The impact of the host on fungal infections.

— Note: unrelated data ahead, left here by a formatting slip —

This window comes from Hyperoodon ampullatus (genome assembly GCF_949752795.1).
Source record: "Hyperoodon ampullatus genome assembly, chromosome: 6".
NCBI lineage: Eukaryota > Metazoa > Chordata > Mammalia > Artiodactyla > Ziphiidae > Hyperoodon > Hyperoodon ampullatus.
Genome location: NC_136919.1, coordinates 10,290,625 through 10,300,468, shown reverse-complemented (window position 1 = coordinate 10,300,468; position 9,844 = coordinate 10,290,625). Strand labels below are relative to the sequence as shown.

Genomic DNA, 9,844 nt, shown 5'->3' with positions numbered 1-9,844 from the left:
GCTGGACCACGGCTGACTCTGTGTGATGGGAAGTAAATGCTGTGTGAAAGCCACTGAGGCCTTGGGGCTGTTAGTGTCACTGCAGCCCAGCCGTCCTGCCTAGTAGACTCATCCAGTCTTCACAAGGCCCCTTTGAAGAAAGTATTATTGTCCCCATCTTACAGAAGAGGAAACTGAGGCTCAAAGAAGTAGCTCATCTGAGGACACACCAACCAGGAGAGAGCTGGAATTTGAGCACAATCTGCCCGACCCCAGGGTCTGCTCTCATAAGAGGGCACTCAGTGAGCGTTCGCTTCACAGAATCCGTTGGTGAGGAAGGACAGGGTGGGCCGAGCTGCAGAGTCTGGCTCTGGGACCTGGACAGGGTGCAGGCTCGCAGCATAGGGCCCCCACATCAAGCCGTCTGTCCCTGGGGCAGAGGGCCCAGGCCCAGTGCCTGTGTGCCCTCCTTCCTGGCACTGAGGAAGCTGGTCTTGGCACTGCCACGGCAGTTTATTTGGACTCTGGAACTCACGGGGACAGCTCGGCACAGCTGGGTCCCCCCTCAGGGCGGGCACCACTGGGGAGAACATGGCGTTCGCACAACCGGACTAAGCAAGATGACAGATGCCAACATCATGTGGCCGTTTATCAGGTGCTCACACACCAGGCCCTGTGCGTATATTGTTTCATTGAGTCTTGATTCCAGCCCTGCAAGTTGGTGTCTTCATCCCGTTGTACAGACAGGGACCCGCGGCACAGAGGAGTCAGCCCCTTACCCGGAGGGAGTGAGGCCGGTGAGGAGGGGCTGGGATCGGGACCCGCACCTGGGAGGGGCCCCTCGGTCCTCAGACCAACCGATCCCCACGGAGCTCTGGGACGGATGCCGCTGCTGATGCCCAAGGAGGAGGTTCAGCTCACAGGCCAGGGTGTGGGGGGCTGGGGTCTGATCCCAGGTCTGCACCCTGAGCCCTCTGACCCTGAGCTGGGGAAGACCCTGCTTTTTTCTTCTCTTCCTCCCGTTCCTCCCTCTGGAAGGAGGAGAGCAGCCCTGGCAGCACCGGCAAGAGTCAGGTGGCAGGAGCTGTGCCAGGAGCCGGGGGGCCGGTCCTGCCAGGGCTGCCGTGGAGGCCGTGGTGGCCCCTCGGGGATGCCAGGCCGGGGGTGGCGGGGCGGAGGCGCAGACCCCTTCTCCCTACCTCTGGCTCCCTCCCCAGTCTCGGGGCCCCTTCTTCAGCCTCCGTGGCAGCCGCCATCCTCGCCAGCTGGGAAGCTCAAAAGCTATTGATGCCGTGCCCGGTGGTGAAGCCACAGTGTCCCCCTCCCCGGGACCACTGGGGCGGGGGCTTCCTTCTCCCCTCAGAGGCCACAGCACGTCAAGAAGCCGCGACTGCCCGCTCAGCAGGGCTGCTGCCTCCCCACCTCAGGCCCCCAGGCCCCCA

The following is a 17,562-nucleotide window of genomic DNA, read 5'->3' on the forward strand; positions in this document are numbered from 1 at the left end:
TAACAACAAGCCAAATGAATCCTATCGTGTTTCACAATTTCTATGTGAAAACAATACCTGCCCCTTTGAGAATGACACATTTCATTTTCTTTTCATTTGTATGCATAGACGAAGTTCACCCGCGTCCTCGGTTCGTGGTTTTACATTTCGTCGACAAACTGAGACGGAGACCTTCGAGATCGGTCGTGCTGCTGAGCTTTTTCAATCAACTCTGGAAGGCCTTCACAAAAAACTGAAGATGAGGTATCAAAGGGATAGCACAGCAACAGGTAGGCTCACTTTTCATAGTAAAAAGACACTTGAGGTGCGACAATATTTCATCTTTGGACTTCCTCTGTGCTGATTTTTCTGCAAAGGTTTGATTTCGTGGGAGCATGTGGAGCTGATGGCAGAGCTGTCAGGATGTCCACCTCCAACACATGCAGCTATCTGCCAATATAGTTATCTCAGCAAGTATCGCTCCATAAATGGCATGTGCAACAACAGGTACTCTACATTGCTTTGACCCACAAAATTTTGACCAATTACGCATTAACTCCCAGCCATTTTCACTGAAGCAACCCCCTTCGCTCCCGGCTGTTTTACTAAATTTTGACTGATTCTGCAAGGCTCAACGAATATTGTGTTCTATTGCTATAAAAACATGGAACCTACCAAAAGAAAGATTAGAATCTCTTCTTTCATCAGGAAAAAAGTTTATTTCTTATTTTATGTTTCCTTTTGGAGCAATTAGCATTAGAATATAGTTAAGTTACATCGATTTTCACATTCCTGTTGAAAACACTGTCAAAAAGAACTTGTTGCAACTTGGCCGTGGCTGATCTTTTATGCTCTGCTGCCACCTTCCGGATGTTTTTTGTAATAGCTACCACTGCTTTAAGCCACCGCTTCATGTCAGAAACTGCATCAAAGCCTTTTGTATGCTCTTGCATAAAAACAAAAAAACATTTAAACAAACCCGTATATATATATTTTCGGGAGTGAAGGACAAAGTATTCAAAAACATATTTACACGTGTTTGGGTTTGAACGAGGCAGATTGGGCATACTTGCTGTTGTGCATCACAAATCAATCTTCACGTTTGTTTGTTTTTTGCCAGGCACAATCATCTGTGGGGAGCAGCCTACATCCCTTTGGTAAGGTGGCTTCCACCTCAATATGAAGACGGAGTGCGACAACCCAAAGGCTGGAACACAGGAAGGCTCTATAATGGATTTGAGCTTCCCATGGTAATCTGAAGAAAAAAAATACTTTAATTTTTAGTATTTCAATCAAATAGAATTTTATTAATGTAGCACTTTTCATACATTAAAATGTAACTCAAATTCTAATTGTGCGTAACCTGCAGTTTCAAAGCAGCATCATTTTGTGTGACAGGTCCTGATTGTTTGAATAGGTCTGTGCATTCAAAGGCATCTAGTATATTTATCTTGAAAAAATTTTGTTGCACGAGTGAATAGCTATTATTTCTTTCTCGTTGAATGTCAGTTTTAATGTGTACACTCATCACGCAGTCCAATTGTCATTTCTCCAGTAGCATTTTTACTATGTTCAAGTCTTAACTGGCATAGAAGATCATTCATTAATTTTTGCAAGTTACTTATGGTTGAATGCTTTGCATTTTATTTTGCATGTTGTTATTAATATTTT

Outcomes of fungal infections in immunocompromised individuals depend on a complex interplay between host and pathogen factors, as well as treatment modalities. Problems occur when host responses to an infection are either too weak to effectively help eradicate the pathogen, or when they become too strong and are associated with host damage rather than protection. Immune reconstitution syndrome (IRS) can be generally defined as a restoration of host immunity in a previously immunosuppressed patient that becomes dysregulated and overly robust, resulting in host damage and sometimes death. IRS associated with opportunistic mycoses presents as new or worsening clinical symptoms or radiographic signs consistent with an inflammatory process that occur during receipt of an appropriate antifungal, and that cannot be explained by a newly acquired infection. Because there are currently no established tests or biomarkers for IRS, it can be difficult to distinguish from progression of the original infection, although culture and biomarkers for the fungal pathogen or infection are typically negative during diagnostic workup. IRS was originally characterized in human immunodeficiency virus-infected patients receiving antiretroviral therapy, but has subsequently been described in solid-organ transplant recipients, neutropenic patients, women in the postpartum period, and recipients of tumor necrosis factor-α inhibitor therapy. In each of these cases, recovery of the host's immunity during treatment of an initial infection results in a powerful proinflammatory environment that overshoots and leads to host damage. Optimal management of IRS has not been established at present, but often involves treatment with a corticosteroid or other anti-inflammatory compounds. This article uses a number of patient cases to explore the intricacies of diagnosing and managing a patient with IRS, as well as the other extreme, namely patients who are so immunocompromised without immune recovery that they essentially become breeding grounds for a wide range of opportunistic pathogens, often simultaneously.
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